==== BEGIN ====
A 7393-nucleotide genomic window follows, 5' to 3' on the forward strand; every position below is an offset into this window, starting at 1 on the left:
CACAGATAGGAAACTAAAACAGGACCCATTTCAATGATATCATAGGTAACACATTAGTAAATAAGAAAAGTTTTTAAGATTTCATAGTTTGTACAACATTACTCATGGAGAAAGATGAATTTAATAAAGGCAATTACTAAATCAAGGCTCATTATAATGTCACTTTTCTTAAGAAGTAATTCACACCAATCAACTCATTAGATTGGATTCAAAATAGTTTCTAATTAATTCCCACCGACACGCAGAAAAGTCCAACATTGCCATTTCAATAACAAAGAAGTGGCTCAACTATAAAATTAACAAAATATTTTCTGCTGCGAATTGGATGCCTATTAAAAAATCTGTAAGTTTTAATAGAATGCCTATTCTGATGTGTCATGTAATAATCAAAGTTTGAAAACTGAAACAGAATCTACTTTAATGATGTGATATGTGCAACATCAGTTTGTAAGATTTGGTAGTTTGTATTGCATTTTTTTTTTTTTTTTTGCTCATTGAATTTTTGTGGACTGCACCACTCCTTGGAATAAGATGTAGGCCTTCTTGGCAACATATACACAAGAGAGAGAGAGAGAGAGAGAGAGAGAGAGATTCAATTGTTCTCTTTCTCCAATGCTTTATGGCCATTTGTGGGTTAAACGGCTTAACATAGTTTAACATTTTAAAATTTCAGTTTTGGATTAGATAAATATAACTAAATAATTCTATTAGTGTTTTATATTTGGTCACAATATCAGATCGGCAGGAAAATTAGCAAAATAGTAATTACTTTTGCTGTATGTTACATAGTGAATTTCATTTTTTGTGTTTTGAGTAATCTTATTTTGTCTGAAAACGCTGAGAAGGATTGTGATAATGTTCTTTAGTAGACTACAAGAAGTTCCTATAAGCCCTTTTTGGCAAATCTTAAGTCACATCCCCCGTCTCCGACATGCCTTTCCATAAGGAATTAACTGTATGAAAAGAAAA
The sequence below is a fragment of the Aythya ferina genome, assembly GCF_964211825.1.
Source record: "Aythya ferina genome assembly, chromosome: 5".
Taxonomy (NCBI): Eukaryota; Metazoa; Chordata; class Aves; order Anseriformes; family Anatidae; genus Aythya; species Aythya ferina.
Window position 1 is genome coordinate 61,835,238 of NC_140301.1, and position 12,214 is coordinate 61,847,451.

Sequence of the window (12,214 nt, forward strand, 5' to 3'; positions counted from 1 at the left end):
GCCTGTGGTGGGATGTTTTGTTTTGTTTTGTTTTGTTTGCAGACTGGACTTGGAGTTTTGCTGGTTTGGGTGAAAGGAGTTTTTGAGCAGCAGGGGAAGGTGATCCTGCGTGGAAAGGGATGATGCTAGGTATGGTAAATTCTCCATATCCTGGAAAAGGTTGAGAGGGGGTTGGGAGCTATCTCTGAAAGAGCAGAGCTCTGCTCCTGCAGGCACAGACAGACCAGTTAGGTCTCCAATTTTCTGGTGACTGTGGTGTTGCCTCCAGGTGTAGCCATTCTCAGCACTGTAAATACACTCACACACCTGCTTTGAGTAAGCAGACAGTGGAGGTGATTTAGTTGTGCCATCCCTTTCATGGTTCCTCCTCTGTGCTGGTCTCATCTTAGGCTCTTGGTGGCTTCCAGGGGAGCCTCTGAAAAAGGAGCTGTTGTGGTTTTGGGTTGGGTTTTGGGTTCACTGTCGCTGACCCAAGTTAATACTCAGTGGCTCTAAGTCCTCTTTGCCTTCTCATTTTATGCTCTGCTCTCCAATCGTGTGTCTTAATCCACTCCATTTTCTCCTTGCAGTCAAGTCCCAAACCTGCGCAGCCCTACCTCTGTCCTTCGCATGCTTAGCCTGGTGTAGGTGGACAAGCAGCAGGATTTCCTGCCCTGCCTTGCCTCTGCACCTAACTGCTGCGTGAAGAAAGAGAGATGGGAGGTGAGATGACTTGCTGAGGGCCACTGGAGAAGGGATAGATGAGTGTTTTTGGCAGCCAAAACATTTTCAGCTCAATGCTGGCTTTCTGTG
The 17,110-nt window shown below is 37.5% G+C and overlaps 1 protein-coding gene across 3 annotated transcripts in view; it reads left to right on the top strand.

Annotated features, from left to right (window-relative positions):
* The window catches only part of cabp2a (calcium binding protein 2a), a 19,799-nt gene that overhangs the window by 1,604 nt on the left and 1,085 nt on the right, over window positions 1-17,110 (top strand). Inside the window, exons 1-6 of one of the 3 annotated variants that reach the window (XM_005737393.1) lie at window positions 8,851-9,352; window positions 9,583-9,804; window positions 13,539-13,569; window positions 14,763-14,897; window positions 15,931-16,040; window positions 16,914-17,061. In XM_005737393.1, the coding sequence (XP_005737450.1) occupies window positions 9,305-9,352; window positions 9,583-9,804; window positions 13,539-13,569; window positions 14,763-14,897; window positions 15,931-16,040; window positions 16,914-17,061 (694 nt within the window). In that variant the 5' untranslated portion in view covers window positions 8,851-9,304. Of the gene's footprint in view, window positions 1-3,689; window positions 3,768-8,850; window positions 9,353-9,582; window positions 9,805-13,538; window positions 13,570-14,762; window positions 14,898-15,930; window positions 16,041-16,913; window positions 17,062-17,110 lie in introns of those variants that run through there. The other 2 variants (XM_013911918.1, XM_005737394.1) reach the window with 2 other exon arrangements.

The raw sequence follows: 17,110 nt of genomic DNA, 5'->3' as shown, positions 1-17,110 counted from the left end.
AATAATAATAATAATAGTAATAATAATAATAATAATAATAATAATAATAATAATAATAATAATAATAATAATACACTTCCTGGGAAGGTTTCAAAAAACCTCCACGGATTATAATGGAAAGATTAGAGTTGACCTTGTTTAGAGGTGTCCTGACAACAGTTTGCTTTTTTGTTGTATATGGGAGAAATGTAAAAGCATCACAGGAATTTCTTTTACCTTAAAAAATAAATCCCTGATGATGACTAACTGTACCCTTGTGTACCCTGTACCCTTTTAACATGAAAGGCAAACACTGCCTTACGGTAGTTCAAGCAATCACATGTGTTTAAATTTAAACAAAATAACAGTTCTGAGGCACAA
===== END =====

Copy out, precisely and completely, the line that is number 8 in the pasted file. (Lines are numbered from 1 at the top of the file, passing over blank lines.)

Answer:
GCCTGTGGTGGGATGTTTTGTTTTGTTTTGTTTTGTTTGCAGACTGGACTTGGAGTTTTGCTGGTTTGGGTGAAAGGAGTTTTTGAGCAGCAGGGGAAGGTGATCCTGCGTGGAAAGGGATGATGCTAGGTATGGTAAATTCTCCATATCCTGGAAAAGGTTGAGAGGGGGTTGGGAGCTATCTCTGAAAGAGCAGAGCTCTGCTCCTGCAGGCACAGACAGACCAGTTAGGTCTCCAATTTTCTGGTGACTGTGGTGTTGCCTCCAGGTGTAGCCATTCTCAGCACTGTAAATACACTCACACACCTGCTTTGAGTAAGCAGACAGTGGAGGTGATTTAGTTGTGCCATCCCTTTCATGGTTCCTCCTCTGTGCTGGTCTCATCTTAGGCTCTTGGTGGCTTCCAGGGGAGCCTCTGAAAAAGGAGCTGTTGTGGTTTTGGGTTGGGTTTTGGGTTCACTGTCGCTGACCCAAGTTAATACTCAGTGGCTCTAAGTCCTCTTTGCCTTCTCATTTTATGCTCTGCTCTCCAATCGTGTGTCTTAATCCACTCCATTTTCTCCTTGCAGTCAAGTCCCAAACCTGCGCAGCCCTACCTCTGTCCTTCGCATGCTTAGCCTGGTGTAGGTGGACAAGCAGCAGGATTTCCTGCCCTGCCTTGCCTCTGCACCTAACTGCTGCGTGAAGAAAGAGAGATGGGAGGTGAGATGACTTGCTGAGGGCCACTGGAGAAGGGATAGATGAGTGTTTTTGGCAGCCAAAACATTTTCAGCTCAATGCTGGCTTTCTGTG